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Current Category » Principles of Plant Breeding

Method of Plant Breeding in Cross Pollinated Plants – Line Breeding and Mass Selection

Line Breeding:

It is variation of progeny selection. In this method one or several cycles of selection are carried out on the basis of progeny test. At the last selection cycle the superior lines or progenies which are similar in phenotype, are mixed to produce a new variety. The mixture is grown in isolation and open pollination is permitted. This helps to maintain the vigour, which might be lost by controlled pollination.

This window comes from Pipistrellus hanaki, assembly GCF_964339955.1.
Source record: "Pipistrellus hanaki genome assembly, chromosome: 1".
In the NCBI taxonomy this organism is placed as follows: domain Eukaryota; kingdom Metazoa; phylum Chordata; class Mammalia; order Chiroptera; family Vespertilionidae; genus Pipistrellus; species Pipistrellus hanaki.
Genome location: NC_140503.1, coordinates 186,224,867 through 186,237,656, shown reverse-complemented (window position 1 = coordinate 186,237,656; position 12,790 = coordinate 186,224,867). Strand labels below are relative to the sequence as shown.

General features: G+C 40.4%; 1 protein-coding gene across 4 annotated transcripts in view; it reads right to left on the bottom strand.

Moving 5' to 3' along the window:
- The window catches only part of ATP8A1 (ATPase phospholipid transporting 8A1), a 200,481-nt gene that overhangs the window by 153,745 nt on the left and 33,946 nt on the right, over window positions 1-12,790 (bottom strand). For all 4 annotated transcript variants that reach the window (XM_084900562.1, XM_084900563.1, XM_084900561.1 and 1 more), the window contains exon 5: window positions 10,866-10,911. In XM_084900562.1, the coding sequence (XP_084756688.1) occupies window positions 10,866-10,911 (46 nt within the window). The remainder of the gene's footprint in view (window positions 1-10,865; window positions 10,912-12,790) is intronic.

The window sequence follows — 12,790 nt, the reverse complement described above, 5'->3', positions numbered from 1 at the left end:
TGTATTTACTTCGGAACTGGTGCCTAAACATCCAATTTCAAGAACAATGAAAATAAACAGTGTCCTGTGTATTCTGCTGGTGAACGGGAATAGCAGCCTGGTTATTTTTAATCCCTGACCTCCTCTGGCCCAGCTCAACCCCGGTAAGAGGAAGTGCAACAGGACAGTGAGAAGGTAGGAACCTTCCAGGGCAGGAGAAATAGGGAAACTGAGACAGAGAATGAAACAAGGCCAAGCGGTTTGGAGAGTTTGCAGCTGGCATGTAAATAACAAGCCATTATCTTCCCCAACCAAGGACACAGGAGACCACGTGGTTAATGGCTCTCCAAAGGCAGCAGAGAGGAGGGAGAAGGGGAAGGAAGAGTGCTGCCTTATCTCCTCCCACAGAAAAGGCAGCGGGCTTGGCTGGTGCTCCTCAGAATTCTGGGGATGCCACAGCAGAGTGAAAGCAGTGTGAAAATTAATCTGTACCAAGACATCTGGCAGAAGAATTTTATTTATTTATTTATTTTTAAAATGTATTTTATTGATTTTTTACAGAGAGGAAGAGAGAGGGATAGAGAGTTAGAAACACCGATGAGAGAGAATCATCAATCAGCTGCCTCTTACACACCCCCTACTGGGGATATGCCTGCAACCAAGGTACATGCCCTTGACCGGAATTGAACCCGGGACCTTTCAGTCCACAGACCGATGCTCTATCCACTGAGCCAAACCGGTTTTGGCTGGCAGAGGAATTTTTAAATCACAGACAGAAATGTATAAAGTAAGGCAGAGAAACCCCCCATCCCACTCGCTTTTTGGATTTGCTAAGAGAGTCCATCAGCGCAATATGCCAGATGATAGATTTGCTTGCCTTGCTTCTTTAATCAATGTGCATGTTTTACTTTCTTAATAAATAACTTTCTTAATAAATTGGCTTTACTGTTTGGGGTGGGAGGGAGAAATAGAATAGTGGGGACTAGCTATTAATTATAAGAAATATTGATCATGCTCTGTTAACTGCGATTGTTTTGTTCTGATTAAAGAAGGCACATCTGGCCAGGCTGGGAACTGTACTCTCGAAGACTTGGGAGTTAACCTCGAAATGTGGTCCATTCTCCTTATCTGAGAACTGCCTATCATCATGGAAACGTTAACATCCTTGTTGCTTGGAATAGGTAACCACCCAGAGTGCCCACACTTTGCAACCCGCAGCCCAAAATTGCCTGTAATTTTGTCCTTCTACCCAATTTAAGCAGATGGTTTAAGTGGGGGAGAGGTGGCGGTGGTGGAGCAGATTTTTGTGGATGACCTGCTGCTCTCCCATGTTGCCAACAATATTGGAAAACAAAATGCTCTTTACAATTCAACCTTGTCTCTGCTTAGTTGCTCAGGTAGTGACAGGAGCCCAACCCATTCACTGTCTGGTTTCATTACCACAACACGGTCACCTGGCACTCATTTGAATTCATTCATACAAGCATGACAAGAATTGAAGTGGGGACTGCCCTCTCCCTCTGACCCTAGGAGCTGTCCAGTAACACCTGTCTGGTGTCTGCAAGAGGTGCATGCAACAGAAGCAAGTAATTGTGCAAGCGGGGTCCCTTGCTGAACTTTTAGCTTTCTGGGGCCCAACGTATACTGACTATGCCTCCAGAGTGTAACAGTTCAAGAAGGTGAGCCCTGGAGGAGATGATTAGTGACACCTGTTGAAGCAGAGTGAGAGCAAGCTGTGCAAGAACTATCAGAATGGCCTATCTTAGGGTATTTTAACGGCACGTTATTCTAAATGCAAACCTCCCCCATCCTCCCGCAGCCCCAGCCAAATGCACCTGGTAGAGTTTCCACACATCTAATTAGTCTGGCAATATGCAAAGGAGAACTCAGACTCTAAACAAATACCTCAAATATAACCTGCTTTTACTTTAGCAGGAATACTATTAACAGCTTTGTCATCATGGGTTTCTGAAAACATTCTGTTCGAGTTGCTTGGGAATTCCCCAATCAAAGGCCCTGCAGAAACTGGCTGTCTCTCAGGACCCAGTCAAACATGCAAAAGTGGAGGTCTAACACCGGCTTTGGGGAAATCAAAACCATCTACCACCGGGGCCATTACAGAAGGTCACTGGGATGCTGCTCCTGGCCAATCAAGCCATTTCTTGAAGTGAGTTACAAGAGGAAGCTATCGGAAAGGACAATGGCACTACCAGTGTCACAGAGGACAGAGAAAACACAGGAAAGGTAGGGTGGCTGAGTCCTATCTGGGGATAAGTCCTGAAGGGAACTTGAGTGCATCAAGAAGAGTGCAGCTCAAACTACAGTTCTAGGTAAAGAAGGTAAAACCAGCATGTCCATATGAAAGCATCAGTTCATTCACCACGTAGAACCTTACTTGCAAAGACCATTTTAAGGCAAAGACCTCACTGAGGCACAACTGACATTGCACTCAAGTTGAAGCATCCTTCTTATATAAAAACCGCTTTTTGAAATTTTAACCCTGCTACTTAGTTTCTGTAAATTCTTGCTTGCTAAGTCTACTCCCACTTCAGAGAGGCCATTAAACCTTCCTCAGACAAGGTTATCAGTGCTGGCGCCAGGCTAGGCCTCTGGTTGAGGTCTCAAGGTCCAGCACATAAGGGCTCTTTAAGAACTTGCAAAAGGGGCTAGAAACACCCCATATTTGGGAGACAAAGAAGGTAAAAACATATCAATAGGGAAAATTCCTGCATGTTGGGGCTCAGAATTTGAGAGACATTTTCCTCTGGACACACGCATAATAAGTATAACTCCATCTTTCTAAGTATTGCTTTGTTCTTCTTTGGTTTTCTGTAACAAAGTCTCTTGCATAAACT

Mass Selection:

Mass selection is the oldest method of breeding commonly used for cross pollinated crops. In this method number of plants are selected on the basis of their phenotype, and the open pollinated seed from them is bulked together to raise the next generation. The selected plants are allowed to open pollinate i.e to mate at random. Thus, mass selection is based on maternal parent only, and there is no control on the pollen parent. Selection of plant is based on the phenotype and no progeny test is conducted.

This method of breeding is an extremely simple and selection cycle is very short i.e of only one generation but it may be repeated one or more times to increase the frequency of favourable alleles. The efficiency of mass selection primarily depends upon the number of gene controlling the character, gene frequency and heritability of concerned traits.

Current Category » Principles of Plant Breeding